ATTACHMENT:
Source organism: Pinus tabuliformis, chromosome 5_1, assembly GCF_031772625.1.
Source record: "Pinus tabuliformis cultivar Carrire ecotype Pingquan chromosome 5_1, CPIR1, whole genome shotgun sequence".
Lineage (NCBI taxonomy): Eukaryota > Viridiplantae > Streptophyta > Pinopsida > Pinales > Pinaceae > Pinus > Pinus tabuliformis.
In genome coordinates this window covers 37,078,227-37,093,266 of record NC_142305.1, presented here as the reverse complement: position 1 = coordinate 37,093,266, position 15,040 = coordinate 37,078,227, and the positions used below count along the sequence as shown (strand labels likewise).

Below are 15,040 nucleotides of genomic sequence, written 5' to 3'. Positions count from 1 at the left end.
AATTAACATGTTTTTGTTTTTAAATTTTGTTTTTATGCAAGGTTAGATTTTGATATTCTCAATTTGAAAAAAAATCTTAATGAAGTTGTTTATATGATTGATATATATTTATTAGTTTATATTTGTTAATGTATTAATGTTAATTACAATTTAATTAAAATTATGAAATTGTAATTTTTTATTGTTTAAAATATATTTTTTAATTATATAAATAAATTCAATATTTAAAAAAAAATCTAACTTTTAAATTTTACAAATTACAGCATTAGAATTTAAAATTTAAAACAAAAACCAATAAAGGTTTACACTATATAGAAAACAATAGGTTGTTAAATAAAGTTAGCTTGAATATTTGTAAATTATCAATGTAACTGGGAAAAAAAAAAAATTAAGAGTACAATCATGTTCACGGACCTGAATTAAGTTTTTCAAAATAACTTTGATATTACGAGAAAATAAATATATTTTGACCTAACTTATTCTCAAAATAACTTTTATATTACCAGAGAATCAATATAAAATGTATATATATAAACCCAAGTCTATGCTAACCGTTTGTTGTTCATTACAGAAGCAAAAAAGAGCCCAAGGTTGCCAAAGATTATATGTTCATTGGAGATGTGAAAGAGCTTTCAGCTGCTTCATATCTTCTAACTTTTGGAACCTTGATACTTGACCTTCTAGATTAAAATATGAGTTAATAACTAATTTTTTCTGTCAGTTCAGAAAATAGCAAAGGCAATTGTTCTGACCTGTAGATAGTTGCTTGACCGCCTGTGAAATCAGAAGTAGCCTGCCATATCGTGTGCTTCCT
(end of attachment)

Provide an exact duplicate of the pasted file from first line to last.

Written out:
Source organism: Pinus tabuliformis, chromosome 5_1, assembly GCF_031772625.1.
Source record: "Pinus tabuliformis cultivar Carrire ecotype Pingquan chromosome 5_1, CPIR1, whole genome shotgun sequence".
Lineage (NCBI taxonomy): Eukaryota > Viridiplantae > Streptophyta > Pinopsida > Pinales > Pinaceae > Pinus > Pinus tabuliformis.
In genome coordinates this window covers 37,078,227-37,093,266 of record NC_142305.1, presented here as the reverse complement: position 1 = coordinate 37,093,266, position 15,040 = coordinate 37,078,227, and the positions used below count along the sequence as shown (strand labels likewise).

Below are 15,040 nucleotides of genomic sequence, written 5' to 3'. Positions count from 1 at the left end.
AATTAACATGTTTTTGTTTTTAAATTTTGTTTTTATGCAAGGTTAGATTTTGATATTCTCAATTTGAAAAAAAATCTTAATGAAGTTGTTTATATGATTGATATATATTTATTAGTTTATATTTGTTAATGTATTAATGTTAATTACAATTTAATTAAAATTATGAAATTGTAATTTTTTATTGTTTAAAATATATTTTTTAATTATATAAATAAATTCAATATTTAAAAAAAAATCTAACTTTTAAATTTTACAAATTACAGCATTAGAATTTAAAATTTAAAACAAAAACCAATAAAGGTTTACACTATATAGAAAACAATAGGTTGTTAAATAAAGTTAGCTTGAATATTTGTAAATTATCAATGTAACTGGGAAAAAAAAAAAATTAAGAGTACAATCATGTTCACGGACCTGAATTAAGTTTTTCAAAATAACTTTGATATTACGAGAAAATAAATATATTTTGACCTAACTTATTCTCAAAATAACTTTTATATTACCAGAGAATCAATATAAAATGTATATATATAAACCCAAGTCTATGCTAACCGTTTGTTGTTCATTACAGAAGCAAAAAAGAGCCCAAGGTTGCCAAAGATTATATGTTCATTGGAGATGTGAAAGAGCTTTCAGCTGCTTCATATCTTCTAACTTTTGGAACCTTGATACTTGACCTTCTAGATTAAAATATGAGTTAATAACTAATTTTTTCTGTCAGTTCAGAAAATAGCAAAGGCAATTGTTCTGACCTGTAGATAGTTGCTTGACCGCCTGTGAAATCAGAAGTAGCCTGCCATATCGTGTGCTTCCT